FARTLEK IS UNSTRUCTURED FAST AND SLOW RUNNING

Even though I am no longer a competitive runner I still love a good fartlek. Basically, this means I want to do something a bit more intensive to test myself compared to my usual easy and steady runs, but at my own pace and effort, and I don’t want to structure it as a pre-planned work-out. The point of a fartlek is that you will never do exactly the same work-out twice and this ‘freedom’ can really help you to get something done when mentally you don’t feel like a conventionally structured workout.

Coach John Danahay

https://en.wikipedia.org/wiki/Fartlek – This gives a good outline of the origin and history of this type of training as well as a list of suggested fartlek workouts. (I must admit that I think adding too much structure and planning into a fartlek partly defeats its purpose in my mind – although see my own examples below…).

Fartlek can be around a set course, or for a fixed length of time, or entirely as you feel. It can be in the town or countryside or a mixture of the two. It can even be around a track. Use landmarks and the topography, up hills, down hills, straights, gates, styles, lamp posts etc. to start and stop your efforts, and only use your watch to determine how long the session is in total.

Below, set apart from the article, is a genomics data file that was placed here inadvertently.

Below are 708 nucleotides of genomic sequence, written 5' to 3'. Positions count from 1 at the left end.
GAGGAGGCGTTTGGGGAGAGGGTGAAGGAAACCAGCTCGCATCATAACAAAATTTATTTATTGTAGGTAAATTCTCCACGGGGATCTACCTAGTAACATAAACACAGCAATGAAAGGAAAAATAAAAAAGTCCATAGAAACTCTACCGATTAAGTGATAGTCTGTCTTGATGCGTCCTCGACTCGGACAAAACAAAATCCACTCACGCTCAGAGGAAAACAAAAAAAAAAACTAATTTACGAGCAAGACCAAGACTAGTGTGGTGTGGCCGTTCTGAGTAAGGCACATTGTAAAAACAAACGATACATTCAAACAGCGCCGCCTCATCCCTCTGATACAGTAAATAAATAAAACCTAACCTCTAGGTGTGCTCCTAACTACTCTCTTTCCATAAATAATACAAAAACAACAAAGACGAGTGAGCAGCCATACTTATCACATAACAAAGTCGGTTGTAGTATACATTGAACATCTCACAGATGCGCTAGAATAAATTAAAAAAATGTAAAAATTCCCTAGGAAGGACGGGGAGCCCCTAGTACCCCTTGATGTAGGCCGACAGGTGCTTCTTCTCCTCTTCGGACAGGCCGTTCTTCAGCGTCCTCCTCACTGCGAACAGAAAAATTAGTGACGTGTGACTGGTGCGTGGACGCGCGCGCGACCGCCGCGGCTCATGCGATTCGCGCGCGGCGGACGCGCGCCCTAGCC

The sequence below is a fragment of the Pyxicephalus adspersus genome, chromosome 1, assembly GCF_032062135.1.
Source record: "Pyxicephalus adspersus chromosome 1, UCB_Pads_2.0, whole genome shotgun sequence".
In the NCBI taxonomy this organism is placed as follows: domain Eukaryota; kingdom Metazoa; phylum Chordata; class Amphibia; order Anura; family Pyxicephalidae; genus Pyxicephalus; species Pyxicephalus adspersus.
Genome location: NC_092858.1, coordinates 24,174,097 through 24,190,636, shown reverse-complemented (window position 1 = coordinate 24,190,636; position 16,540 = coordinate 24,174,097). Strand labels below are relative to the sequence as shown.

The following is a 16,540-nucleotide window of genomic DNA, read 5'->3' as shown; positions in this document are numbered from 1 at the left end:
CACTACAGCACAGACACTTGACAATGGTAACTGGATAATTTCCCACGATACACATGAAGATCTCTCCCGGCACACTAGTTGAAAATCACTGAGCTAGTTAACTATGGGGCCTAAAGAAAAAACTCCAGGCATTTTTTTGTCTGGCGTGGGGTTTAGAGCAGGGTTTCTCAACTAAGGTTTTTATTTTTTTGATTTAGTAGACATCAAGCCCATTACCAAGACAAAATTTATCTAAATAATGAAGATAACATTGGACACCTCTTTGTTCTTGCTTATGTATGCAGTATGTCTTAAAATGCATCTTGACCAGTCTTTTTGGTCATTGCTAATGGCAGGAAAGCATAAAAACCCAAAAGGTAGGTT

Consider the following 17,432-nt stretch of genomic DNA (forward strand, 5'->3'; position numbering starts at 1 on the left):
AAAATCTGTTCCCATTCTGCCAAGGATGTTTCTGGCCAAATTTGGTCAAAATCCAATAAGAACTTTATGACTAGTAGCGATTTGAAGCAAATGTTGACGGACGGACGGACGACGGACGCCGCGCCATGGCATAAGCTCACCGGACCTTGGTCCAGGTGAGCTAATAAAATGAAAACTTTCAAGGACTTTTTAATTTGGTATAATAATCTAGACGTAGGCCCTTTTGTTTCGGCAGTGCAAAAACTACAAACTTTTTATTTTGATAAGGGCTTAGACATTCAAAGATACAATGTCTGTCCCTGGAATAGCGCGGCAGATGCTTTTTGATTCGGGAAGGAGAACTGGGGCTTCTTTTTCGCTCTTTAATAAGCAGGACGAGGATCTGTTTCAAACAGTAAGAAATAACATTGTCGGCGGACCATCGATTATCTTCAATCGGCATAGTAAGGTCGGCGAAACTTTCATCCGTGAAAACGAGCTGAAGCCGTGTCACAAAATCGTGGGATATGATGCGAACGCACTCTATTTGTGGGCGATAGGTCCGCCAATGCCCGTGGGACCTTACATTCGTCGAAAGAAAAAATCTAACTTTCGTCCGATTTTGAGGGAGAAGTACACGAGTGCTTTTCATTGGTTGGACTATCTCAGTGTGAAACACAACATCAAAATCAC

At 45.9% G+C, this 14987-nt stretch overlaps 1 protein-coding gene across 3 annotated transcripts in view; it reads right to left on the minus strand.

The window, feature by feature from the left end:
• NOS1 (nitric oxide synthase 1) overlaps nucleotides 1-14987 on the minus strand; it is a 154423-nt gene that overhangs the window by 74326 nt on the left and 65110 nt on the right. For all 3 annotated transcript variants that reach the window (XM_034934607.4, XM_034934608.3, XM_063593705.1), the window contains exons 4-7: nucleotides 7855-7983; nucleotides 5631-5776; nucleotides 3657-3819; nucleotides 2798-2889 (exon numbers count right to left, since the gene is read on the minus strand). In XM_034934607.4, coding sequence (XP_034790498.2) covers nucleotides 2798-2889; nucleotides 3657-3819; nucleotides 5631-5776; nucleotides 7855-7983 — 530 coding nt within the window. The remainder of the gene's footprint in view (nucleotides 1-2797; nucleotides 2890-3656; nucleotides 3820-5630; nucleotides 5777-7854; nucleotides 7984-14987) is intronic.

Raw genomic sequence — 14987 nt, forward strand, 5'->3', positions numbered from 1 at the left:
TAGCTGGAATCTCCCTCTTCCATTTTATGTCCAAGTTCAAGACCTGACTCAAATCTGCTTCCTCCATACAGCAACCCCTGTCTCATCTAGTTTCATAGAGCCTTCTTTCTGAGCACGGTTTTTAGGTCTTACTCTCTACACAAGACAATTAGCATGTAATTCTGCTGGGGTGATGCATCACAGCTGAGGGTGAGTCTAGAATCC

Fartlek can be an easy workout with just some short faster strides at random, maybe even walking breaks, or an extremely hard workout of repeated intensive efforts including hills if they are on your route or a mixture of as many different types of running as you can fit in your allotted time. Sometimes you just don’t feel like training hard but doing a fartlek instead can get you pushing yourself before you know it.

In terms of intensity across a training programme, I would recommend starting with lower intensity earlier in the base training period and increasing the intensity gradually towards the pre-competition period with fartleks perhaps once every 2-3 weeks instead of a conventional repetition or interval session. Overall a more intensive fartlek workout is likely to include about 50% of the session or runtime spent in ‘effort’.